Guernsey Funds Forum 2024: Key Takeaways



Guernsey Finance is a joint industry and government initiative which seeks to promote and connect the island’s financial services sector in its chosen markets internationally. Based in Guernsey, the agency conducts marketing, communications and business development for members firms and also employs representatives in London, Hong Kong and Shanghai.
Discussions at Guernsey's Funds Forum 2024 centred around fundraising methods in a challenging environment, the rise of secondary markets, and the emergence of tokenisation and digital assets.
European Union Finance and Banking
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Discussions at Guernsey's Funds Forum 2024 centred around fundraising methods in a challenging environment, the rise of secondary markets, and the emergence of tokenisation and digital assets. 

Read our top five key takeaways from the event below. 

The value of the funds industry in boosting competitiveness should not be understated 

The opening keynote speech was delivered by Miles Celic, CEO of TheCityUK. He detailed the many ways in which the financial services industry, both in Guernsey and the UK, positively contributes to the economy. In particular, he highlighted that the expertise that sits in financial hubs across the country strengthens the UK's overall attractiveness, and Guernsey – one of the most integral parts of the British family of Crown Dependencies and Overseas Territories – is an added string in the bow of the UK's financial services offer.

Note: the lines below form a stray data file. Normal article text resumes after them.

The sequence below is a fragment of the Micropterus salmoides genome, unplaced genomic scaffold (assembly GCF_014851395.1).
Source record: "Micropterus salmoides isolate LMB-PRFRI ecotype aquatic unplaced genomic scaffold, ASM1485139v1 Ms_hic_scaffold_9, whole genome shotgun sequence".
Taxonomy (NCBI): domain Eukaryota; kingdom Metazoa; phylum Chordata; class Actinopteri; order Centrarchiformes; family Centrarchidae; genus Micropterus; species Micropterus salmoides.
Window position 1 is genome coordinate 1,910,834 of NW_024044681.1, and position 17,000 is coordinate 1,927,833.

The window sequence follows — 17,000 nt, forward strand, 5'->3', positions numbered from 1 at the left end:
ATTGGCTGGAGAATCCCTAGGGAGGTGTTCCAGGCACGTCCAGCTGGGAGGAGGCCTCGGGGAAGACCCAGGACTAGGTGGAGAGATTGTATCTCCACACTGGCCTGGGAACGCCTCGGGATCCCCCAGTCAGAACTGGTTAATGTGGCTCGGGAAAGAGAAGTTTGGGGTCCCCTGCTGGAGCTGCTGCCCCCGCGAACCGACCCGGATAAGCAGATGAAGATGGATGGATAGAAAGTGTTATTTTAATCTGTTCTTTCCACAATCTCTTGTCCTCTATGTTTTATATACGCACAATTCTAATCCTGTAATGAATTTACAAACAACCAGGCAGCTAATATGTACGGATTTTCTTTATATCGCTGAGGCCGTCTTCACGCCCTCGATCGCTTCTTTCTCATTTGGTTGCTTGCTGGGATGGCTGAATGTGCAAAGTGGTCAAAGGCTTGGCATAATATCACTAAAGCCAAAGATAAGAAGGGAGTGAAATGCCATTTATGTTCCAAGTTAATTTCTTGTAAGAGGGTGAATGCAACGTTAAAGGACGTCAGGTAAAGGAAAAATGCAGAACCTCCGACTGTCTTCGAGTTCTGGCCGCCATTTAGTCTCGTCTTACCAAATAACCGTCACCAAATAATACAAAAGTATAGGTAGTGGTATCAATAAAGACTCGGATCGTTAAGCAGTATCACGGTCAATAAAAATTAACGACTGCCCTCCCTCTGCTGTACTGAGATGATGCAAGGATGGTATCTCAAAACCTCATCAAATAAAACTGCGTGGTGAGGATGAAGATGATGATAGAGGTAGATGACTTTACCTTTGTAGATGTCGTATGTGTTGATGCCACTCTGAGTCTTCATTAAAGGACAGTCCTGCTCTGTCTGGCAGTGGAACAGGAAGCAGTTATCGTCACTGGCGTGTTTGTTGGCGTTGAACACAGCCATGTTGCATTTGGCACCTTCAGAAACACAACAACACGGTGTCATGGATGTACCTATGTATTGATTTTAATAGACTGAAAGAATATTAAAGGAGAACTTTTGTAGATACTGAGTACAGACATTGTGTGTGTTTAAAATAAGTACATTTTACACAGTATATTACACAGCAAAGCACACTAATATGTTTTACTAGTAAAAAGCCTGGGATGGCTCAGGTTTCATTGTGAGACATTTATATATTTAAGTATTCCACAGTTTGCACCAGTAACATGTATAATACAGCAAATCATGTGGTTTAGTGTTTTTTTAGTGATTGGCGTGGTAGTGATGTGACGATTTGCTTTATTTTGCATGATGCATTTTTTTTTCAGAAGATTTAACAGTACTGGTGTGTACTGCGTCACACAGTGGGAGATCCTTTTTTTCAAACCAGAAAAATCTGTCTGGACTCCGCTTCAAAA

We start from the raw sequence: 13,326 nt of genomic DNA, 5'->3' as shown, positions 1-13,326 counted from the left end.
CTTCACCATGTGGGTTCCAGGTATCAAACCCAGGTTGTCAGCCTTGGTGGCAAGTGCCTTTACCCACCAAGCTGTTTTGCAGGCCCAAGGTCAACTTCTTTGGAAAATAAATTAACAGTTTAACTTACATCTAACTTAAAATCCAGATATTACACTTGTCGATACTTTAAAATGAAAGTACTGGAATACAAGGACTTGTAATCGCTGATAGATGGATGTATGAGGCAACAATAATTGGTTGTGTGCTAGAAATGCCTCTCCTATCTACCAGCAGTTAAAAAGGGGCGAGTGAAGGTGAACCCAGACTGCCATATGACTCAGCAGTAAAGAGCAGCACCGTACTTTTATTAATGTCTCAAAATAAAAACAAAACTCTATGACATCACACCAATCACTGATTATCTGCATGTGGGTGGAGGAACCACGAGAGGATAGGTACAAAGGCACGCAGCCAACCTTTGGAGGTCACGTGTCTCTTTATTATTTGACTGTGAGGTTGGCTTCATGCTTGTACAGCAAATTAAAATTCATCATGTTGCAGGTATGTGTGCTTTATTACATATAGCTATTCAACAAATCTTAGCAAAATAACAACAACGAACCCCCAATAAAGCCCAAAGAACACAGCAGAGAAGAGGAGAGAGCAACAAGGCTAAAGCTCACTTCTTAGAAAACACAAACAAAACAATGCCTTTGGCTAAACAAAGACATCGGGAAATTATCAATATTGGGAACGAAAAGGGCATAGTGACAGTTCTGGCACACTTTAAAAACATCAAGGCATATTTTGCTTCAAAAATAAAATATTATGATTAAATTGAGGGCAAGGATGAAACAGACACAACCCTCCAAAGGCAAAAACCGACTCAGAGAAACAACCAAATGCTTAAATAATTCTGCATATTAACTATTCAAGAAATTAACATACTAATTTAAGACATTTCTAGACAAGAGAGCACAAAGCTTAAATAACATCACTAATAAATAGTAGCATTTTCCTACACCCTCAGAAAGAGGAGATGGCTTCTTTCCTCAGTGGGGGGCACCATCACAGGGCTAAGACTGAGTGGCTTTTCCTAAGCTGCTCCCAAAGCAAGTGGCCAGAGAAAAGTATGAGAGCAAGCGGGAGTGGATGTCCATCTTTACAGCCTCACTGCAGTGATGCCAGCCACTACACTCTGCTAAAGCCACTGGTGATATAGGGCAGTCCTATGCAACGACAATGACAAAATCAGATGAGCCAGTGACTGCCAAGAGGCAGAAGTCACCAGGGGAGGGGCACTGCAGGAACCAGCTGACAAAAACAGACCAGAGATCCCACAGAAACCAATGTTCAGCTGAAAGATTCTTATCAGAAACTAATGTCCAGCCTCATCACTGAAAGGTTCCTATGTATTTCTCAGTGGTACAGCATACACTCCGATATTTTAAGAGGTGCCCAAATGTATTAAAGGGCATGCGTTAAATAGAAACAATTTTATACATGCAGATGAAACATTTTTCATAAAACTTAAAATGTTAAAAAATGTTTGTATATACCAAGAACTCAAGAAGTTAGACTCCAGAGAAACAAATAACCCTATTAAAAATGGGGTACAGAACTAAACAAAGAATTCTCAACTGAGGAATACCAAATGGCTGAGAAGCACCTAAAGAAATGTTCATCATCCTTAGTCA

He added: "It is clear that Guernsey's contribution to driving growth across the economy cannot be understated. The island's investment also helps to bolster UK competitiveness, fostering innovation, particularly in areas like green and sustainable finance and FinTech." 

A challenging fundraising environment has given way to a creative market 

Panellists agreed with the assertion that despite the current challenging market, there is still a lot to be optimistic about. 

Naoshir Vachha, Partner at Anthemis, said LPs are generally taking longer in their decision-making cycles compared with previous years, which is creating a 'long race' for fundraising. 

He said: "We have these headwinds, but we are better at dealing with them and we have better tools at our disposal.